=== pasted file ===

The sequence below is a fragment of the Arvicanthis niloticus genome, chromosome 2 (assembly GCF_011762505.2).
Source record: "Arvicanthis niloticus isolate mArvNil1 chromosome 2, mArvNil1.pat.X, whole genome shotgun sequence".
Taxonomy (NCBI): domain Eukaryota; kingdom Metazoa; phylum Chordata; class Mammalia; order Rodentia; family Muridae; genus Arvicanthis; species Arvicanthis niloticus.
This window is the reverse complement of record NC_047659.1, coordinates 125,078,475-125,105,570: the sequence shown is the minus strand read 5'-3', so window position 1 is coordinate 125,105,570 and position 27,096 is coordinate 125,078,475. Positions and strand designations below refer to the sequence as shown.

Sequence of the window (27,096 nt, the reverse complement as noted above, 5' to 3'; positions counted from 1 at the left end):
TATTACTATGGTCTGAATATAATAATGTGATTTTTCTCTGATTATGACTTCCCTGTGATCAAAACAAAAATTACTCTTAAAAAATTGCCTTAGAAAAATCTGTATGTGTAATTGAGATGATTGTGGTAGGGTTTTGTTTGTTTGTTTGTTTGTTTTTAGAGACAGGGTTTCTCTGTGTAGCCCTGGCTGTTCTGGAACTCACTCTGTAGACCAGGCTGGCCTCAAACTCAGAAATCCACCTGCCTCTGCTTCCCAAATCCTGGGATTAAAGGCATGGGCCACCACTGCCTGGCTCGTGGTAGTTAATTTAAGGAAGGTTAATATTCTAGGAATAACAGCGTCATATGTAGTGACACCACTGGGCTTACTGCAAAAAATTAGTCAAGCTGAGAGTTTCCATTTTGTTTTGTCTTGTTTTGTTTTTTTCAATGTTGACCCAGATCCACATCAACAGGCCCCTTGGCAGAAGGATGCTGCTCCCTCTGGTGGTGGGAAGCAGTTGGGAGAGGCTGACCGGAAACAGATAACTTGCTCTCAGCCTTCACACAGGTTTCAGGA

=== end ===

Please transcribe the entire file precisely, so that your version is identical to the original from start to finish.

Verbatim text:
The sequence below is a fragment of the Arvicanthis niloticus genome, chromosome 2 (assembly GCF_011762505.2).
Source record: "Arvicanthis niloticus isolate mArvNil1 chromosome 2, mArvNil1.pat.X, whole genome shotgun sequence".
Taxonomy (NCBI): domain Eukaryota; kingdom Metazoa; phylum Chordata; class Mammalia; order Rodentia; family Muridae; genus Arvicanthis; species Arvicanthis niloticus.
This window is the reverse complement of record NC_047659.1, coordinates 125,078,475-125,105,570: the sequence shown is the minus strand read 5'-3', so window position 1 is coordinate 125,105,570 and position 27,096 is coordinate 125,078,475. Positions and strand designations below refer to the sequence as shown.

Sequence of the window (27,096 nt, the reverse complement as noted above, 5' to 3'; positions counted from 1 at the left end):
TATTACTATGGTCTGAATATAATAATGTGATTTTTCTCTGATTATGACTTCCCTGTGATCAAAACAAAAATTACTCTTAAAAAATTGCCTTAGAAAAATCTGTATGTGTAATTGAGATGATTGTGGTAGGGTTTTGTTTGTTTGTTTGTTTGTTTTTAGAGACAGGGTTTCTCTGTGTAGCCCTGGCTGTTCTGGAACTCACTCTGTAGACCAGGCTGGCCTCAAACTCAGAAATCCACCTGCCTCTGCTTCCCAAATCCTGGGATTAAAGGCATGGGCCACCACTGCCTGGCTCGTGGTAGTTAATTTAAGGAAGGTTAATATTCTAGGAATAACAGCGTCATATGTAGTGACACCACTGGGCTTACTGCAAAAAATTAGTCAAGCTGAGAGTTTCCATTTTGTTTTGTCTTGTTTTGTTTTTTTCAATGTTGACCCAGATCCACATCAACAGGCCCCTTGGCAGAAGGATGCTGCTCCCTCTGGTGGTGGGAAGCAGTTGGGAGAGGCTGACCGGAAACAGATAACTTGCTCTCAGCCTTCACACAGGTTTCAGGA